Cognitive impairment affects a large proportion of patients with multiple sclerosis (MS) and has a profound impact on their daily-life activities. Improving the knowledge of the pathophysiology of cognitive impairment in MS and of the mechanisms responsible for its evolution over time might contribute to development of better outcome measures and targets for innovative treatment strategies. Due to their ability to detect MS-related abnormalities, MRI techniques are a valuable tool to achieve these goals. Following an updated overview of the assessment methods and profile of cognitive impairment in patients with MS, this review provides a state-of-the-art summary of the main results obtained from the application of conventional and modern magnetic resonance- based techniques to quantify MS-related damage, in terms of macroscopic lesions, as well as involvement of the normal-appearing white matter and gray matter and their association with cognitive impairment. The possible role of brain cortical reorganization in limiting the clinical consequences of disease-related damage is also discussed. Finally, the utility of the previous techniques to monitor the progression of cognitive deficits over time and the efficacy of possible therapeutic strategies is considered.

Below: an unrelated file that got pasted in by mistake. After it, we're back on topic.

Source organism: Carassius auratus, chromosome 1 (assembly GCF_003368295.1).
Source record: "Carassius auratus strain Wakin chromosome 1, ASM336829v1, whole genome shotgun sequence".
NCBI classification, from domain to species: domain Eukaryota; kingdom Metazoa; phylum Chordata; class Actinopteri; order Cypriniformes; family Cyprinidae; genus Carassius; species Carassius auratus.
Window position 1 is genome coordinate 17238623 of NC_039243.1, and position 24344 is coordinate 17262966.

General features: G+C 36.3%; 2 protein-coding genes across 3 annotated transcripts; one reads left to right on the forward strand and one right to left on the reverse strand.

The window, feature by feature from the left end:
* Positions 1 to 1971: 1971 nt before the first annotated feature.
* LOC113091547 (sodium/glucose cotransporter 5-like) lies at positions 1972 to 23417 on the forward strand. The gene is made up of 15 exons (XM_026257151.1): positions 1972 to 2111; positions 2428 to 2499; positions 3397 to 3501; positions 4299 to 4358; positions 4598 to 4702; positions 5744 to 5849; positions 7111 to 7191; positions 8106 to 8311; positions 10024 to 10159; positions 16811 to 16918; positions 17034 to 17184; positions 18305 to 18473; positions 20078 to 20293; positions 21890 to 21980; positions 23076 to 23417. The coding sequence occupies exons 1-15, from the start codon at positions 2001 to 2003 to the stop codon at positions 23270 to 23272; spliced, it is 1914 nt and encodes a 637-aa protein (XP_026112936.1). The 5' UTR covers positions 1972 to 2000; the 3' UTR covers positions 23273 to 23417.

ASJC Scopus subject areas
- Clinical Neurology